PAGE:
It makes sense that money is icky, given the number of hands it passes through, the till drawers it sits in, the cash bags and so on. But, who'd have guessed it's also coated with endocrine disruptors? Scientists, that's who.
The National Resources Defense Council (NRDC) defines endocrine disruptors like this:
An endocrine disruptor is a synthetic chemical that when absorbed into the body either mimics or blocks hormones and disrupts the body's normal functions. This disruption can happen through altering normal hormone levels, halting or stimulating the production of hormones, or changing the way hormones travel through the body, thus affecting the functions that these hormones control. Chemicals that are known human endocrine disruptors include diethylstilbesterol (the drug DES), dioxin, PCBs, DDT, and some other pesticides. Many chemicals, particularly pesticides and plasticizers, are suspected endocrine disruptors based on limited animal studies.
And, here's more on how such things can get cozy with your wallet from the Environmental Health News:
Paper money from countries all around the world carry a chemical hitchhiker — the hormone-active substance known as bisphenol A (BPA). Paper bills are the latest addition to a growing list of items tainted with the ubiquitous chemical that has been linked to adverse reproductive, metabolic and behavioral effects.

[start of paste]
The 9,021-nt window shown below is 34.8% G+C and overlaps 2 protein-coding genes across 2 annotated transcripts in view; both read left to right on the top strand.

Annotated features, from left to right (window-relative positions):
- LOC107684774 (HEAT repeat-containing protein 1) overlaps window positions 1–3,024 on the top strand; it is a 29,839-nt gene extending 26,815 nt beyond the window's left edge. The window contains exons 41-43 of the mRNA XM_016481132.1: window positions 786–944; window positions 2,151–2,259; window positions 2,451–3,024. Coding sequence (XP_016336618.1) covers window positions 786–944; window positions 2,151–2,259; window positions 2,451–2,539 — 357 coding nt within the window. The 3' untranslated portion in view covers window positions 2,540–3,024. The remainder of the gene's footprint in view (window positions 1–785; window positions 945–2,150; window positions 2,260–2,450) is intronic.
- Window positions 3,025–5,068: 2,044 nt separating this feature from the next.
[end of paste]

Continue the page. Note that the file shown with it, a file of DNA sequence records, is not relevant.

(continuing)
The study identifies cash as another source of human exposure to BPA, report the researchers who found that BPA can transfer to the bills from thermal cash receipts stored next to them in wallets.
The levels measured in the 50 bills from different governments varied widely — from almost nothing to considerably high amounts. Still, more research is needed to understand human exposures and possible health effects.
The researchers did find that the BPA can rub off onto paper money from thermal receipt papers kept in the same wallet. BPA is not chemically bound to the receipts, and in this study it easily migrated to nearby items.
BPA and BPA-containing products may also be used to produce paper money, including ink developers and recycled paper. While these products can contain BPA, it is not know whether paper money is manufactured with them. Its use could explain the contaminant found in paper currencies around the world and account for some of the differences measured in the various currencies.
These results are important because BPA can be absorbed through the skin. Little is known of human exposures through this route, but research suggests up to 27 percent can be transported to the bloodstream within two hours of dermal exposure (Biedermann et al. 2010).
Read more here.
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